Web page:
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Federal Memo Forces Local Official To Plead Fifth In Medical Marijuana Case

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Michigan Medical CannabisBy Todd A. Heywood

An Oakland County Commissioner and former mayor of Ferndale was forced to invoke his Fifth Amendment right against self incrimination during the trial of a medical marijuana patient last week.

Craig Covey was called to testify in the delivery and manufacture of marijuana case against Jason Van Sickle, reports the Oakland Press. Van Sickle was arrested after allegedly transferring some marijuana to undercover narcotics officers who had fake medical marijuana patient cards. The medical marijuana law passed by voters in 2008 allows patients to transfer excess marijuana to other patients.

As a public advocate for medical marijuana, Covey was called to testify about a dispensary that had been operating in Ferndale. He had at one time conducted a tour of the facility with the local media where he promoted the economic benefits of the dispensary and other related medical pot programs.

But just before Covey took the stand, Oakland County Assistant Prosecutor Beth Hand read a federal memo on medical marijuana prosecutions.

The Oakland Press reports the relevant section of the memo reads:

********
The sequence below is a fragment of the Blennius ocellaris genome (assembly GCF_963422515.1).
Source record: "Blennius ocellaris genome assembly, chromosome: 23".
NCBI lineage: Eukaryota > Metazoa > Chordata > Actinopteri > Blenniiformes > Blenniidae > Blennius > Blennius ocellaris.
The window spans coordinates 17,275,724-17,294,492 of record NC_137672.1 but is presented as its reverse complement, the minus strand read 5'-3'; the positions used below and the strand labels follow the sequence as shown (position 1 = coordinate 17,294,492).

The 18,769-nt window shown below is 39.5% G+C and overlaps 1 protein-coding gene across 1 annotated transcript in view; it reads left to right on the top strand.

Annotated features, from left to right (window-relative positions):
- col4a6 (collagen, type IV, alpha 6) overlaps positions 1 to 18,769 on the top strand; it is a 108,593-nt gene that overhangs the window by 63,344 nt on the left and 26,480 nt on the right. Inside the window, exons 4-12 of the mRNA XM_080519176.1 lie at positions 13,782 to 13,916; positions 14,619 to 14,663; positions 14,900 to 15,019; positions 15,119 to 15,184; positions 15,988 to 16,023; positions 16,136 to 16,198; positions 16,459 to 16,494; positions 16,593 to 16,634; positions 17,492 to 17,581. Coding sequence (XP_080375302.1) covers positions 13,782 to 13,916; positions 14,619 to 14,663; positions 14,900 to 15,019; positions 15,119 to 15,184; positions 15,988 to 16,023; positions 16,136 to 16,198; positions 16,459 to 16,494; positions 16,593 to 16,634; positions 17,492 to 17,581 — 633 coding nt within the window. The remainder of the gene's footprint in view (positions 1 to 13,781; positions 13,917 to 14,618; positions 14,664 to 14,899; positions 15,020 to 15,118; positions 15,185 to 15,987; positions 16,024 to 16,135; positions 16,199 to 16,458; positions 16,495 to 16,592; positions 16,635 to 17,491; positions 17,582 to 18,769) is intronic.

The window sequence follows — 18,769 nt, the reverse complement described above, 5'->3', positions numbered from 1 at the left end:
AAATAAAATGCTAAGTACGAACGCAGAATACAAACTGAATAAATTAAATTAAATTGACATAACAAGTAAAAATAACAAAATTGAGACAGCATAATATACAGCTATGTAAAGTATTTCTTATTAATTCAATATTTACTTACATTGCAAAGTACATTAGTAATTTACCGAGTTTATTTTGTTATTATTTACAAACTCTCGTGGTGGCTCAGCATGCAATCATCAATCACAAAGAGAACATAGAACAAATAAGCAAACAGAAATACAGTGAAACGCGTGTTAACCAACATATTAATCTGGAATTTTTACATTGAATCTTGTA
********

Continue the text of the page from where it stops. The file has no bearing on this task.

“Persons who are in the business of cultivating, selling or distributing marijuana, and those who knowingly facilitate such activities, are in violation of the Controlled Substances Act, regardless of state law.”

As a result, Covey consulted with Ferndale city attorneys before taking the stand. During his testimony he invoked his Fifth Amendment rights against self-incrimination several times.

Van Sickle’s defense attorney James Rasor says the reading of the memo was an intimidation tactic.

“I thought he (Covey) was being threatened by the assistant prosecutor, as though he was some sort of criminal,” Rasor said.

Rasor probably has more than a little compassion for Covey, considering he is a Royal Oak City Council member and that body has taken several public votes on the issue of medical marijuana.

Oakland County Prosecutor officials deny there was intimidation. They noted they are obligated to warn people if they are putting themselves in a position where they might incriminate themselves in criminal activity.

– Article originally appeared in The Michigan Messenger

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